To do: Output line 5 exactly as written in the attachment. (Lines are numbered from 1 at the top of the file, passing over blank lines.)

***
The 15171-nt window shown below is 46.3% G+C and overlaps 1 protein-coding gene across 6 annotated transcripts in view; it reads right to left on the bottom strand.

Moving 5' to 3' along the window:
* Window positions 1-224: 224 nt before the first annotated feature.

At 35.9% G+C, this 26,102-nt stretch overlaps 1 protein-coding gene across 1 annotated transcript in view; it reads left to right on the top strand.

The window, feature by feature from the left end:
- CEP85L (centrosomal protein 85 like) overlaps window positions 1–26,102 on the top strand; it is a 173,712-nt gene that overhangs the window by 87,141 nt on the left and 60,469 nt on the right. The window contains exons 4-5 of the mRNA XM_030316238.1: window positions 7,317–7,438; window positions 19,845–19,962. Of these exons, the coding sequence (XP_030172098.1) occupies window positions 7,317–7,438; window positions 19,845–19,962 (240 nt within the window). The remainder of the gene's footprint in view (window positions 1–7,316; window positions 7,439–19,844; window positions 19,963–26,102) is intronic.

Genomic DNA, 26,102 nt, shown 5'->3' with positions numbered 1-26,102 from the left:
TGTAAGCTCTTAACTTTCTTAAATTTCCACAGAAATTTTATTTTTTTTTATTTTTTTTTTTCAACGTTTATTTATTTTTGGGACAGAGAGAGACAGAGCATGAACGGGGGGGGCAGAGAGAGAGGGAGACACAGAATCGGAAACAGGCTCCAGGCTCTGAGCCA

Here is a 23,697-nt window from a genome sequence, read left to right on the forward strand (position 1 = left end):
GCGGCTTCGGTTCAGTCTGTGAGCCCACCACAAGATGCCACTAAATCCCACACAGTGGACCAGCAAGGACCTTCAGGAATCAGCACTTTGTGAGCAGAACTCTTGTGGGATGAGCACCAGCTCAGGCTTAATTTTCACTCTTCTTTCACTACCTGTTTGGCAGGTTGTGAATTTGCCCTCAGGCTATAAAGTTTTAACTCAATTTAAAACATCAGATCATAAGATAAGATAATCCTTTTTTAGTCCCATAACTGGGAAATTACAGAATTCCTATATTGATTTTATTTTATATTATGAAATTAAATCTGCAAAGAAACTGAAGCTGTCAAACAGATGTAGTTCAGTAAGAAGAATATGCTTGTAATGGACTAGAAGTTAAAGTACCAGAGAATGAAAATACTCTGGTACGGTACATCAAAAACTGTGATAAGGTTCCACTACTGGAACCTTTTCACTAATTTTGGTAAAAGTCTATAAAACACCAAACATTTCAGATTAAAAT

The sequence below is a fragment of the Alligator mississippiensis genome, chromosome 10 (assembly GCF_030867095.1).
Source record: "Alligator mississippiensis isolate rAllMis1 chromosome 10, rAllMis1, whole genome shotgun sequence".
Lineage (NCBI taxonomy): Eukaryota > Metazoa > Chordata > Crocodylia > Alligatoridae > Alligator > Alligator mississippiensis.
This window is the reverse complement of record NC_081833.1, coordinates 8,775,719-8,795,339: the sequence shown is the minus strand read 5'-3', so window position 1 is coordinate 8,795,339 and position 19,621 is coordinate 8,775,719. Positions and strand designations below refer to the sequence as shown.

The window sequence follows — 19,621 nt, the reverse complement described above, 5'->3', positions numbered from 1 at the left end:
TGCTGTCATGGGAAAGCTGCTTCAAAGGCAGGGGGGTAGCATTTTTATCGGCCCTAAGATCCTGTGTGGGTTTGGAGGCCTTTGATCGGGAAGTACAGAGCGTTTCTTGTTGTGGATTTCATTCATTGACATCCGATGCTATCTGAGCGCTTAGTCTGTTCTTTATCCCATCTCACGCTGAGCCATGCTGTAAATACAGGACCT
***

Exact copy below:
The window, feature by feature from the left end: